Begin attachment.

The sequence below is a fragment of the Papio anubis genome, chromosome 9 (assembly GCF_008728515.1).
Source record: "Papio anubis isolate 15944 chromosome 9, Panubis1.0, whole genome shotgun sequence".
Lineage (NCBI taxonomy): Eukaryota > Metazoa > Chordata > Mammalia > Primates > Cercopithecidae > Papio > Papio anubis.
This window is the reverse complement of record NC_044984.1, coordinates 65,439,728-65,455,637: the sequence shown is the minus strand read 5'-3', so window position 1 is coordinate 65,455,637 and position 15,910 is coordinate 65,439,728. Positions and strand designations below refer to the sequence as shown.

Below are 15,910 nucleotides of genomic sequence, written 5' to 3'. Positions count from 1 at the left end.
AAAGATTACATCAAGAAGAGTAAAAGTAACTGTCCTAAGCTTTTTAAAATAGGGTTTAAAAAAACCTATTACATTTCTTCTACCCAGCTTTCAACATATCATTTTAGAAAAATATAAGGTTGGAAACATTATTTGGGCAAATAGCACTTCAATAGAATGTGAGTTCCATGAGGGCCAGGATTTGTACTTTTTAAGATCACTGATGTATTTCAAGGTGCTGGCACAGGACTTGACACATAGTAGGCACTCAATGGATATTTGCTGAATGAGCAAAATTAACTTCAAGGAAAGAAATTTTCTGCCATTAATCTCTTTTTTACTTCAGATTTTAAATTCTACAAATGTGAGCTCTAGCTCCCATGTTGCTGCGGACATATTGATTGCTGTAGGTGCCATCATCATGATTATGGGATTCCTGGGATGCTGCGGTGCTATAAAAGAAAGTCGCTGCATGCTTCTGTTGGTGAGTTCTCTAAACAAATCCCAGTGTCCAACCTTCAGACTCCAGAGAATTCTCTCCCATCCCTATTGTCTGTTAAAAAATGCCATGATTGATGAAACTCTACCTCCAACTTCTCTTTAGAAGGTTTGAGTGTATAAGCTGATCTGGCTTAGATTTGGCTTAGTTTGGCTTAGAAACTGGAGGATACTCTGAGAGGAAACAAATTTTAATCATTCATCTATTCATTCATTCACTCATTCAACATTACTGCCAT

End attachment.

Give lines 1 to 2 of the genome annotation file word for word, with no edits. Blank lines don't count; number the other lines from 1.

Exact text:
The sequence below is a fragment of the Papio anubis genome, chromosome 9 (assembly GCF_008728515.1).
Source record: "Papio anubis isolate 15944 chromosome 9, Panubis1.0, whole genome shotgun sequence".